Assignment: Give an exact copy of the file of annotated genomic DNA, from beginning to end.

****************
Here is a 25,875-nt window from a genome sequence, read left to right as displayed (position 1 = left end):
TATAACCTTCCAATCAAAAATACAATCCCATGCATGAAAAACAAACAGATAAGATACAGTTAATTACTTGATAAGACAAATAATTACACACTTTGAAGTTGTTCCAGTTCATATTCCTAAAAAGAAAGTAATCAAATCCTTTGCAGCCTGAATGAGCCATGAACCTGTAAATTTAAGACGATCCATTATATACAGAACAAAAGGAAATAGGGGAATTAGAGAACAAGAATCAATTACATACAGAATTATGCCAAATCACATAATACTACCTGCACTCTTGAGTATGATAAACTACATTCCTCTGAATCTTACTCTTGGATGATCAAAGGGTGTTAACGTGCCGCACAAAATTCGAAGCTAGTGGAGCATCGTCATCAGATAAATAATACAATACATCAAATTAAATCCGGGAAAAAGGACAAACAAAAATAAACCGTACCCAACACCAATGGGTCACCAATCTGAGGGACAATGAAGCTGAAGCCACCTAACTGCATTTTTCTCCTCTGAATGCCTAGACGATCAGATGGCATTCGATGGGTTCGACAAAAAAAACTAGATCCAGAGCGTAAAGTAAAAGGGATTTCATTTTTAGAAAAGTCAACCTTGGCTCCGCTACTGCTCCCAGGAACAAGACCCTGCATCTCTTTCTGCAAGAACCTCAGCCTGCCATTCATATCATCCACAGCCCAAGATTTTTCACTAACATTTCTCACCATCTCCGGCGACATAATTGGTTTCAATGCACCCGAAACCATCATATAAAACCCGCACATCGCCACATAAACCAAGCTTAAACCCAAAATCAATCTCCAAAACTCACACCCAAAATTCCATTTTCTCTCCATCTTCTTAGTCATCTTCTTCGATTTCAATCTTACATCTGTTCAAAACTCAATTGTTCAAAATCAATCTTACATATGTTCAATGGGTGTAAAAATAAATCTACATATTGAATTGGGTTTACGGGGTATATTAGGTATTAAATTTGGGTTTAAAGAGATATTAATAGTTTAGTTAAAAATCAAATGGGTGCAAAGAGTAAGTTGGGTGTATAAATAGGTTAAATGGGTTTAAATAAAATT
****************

Here is a 25,875-nt window from a genome sequence, read left to right as displayed (position 1 = left end):
TATAACCTTCCAATCAAAAATACAATCCCATGCATGAAAAACAAACAGATAAGATACAGTTAATTACTTGATAAGACAAATAATTACACACTTTGAAGTTGTTCCAGTTCATATTCCTAAAAAGAAAGTAATCAAATCCTTTGCAGCCTGAATGAGCCATGAACCTGTAAATTTAAGACGATCCATTATATACAGAACAAAAGGAAATAGGGGAATTAGAGAACAAGAATCAATTACATACAGAATTATGCCAAATCACATAATACTACCTGCACTCTTGAGTATGATAAACTACATTCCTCTGAATCTTACTCTTGGATGATCAAAGGGTGTTAACGTGCCGCACAAAATTCGAAGCTAGTGGAGCATCGTCATCAGATAAATAATACAATACATCAAATTAAATCCGGGAAAAAGGACAAACAAAAATAAACCGTACCCAACACCAATGGGTCACCAATCTGAGGGACAATGAAGCTGAAGCCACCTAACTGCATTTTTCTCCTCTGAATGCCTAGACGATCAGATGGCATTCGATGGGTTCGACAAAAAAAACTAGATCCAGAGCGTAAAGTAAAAGGGATTTCATTTTTAGAAAAGTCAACCTTGGCTCCGCTACTGCTCCCAGGAACAAGACCCTGCATCTCTTTCTGCAAGAACCTCAGCCTGCCATTCATATCATCCACAGCCCAAGATTTTTCACTAACATTTCTCACCATCTCCGGCGACATAATTGGTTTCAATGCACCCGAAACCATCATATAAAACCCGCACATCGCCACATAAACCAAGCTTAAACCCAAAATCAATCTCCAAAACTCACACCCAAAATTCCATTTTCTCTCCATCTTCTTAGTCATCTTCTTCGATTTCAATCTTACATCTGTTCAAAACTCAATTGTTCAAAATCAATCTTACATATGTTCAATGGGTGTAAAAATAAATCTACATATTGAATTGGGTTTACGGGGTATATTAGGTATTAAATTTGGGTTTAAAGAGATATTAATAGTTTAGTTAAAAATCAAATGGGTGCAAAGAGTAAGTTGGGTGTATAAATAGGTTAAATGGGTTTAAATAAAATT